The other day I was browsing through recently published papers in PLoS Biology and came across this one.
Field D, Amaral-Zettler L, Cochrane G, Cole JR, Dawyndt P, et al. 2011 The Genomic Standards Consortium. PLoS Biol 9(6): e1001088. doi:10.1371/journal.pbio.1001088.I'm interested in this sort of thing since back in the olden days (1993) I spent a bit of time at GenBank exploring annotation issues with a view to correcting the growing number of errors that were being propagated in online databases.
A vast and rich body of information has grown up as a result of the world's enthusiasm for 'omics technologies. Finding ways to describe and make available this information that maximise its usefulness has become a major effort across the 'omics world. At the heart of this effort is the Genomic Standards Consortium (GSC), an open-membership organization that drives community-based standardization activities, Here we provide a short history of the GSC, provide an overview of its range of current activities, and make a call for the scientific community to join forces to improve the quality and quantity of contextual information about our public collections of genomes, metagenomes, and marker gene sequences.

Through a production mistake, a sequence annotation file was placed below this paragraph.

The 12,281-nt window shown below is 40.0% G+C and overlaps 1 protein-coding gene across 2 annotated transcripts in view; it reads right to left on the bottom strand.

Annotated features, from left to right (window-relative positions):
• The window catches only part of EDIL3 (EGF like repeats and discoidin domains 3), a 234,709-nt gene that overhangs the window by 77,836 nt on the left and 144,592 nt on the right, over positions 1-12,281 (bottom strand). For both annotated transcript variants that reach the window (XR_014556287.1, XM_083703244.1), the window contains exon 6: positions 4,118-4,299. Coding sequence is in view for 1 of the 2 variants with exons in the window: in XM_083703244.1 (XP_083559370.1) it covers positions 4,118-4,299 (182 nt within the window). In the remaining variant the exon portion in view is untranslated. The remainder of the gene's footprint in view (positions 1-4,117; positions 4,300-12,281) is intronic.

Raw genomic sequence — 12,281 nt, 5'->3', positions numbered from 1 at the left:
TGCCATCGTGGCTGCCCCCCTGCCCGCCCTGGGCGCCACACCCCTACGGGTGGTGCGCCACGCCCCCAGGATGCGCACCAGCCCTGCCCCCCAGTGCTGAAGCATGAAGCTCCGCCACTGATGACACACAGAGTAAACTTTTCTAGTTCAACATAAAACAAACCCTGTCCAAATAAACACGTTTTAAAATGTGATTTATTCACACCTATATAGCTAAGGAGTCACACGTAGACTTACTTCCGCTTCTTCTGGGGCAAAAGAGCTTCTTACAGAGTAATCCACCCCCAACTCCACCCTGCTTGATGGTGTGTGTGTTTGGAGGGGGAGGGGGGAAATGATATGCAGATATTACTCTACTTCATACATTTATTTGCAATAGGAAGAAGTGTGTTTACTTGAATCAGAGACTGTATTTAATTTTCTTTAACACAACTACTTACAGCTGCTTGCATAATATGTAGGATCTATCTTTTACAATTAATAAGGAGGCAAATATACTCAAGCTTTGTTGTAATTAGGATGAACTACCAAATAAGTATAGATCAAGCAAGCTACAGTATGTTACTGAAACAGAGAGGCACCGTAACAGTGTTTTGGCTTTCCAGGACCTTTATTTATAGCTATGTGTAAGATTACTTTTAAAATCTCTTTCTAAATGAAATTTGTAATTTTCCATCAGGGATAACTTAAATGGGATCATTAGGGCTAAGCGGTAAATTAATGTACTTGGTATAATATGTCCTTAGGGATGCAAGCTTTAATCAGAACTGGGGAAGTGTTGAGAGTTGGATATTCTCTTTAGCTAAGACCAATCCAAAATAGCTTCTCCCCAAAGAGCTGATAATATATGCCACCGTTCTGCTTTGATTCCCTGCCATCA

It's an insoluble problem and I doubt very much that a new organization is going to help.
But that's not what I want to talk about. Near the end of the article in PLoS Biology you find this paragraph.
The Internet has resulted in a Cambrian explosion of productivity and data sharing through the adoption of a huge stack of agreed-upon protocols (standards) that allow many devices and programs to communicate to the transformative benefit of the everyday user . Enabling access to user-generated content is key to harnessing the resources of a distributed community: Flickr has over 5 billion photographs uploaded, and Wikipedia has over 3.5 million English articles as of this writing. Standards for organizing sequence data will be similarly needed as sequencing instruments themselves, especially as these instruments are more and more commoditized and owned by individuals rather than institutions.I'm sad to find this sort of content-free language creeping into scientific journals. We've been spared up to now but it looks like the 23 scientists listed as authors feel comfortable with this new style of writing.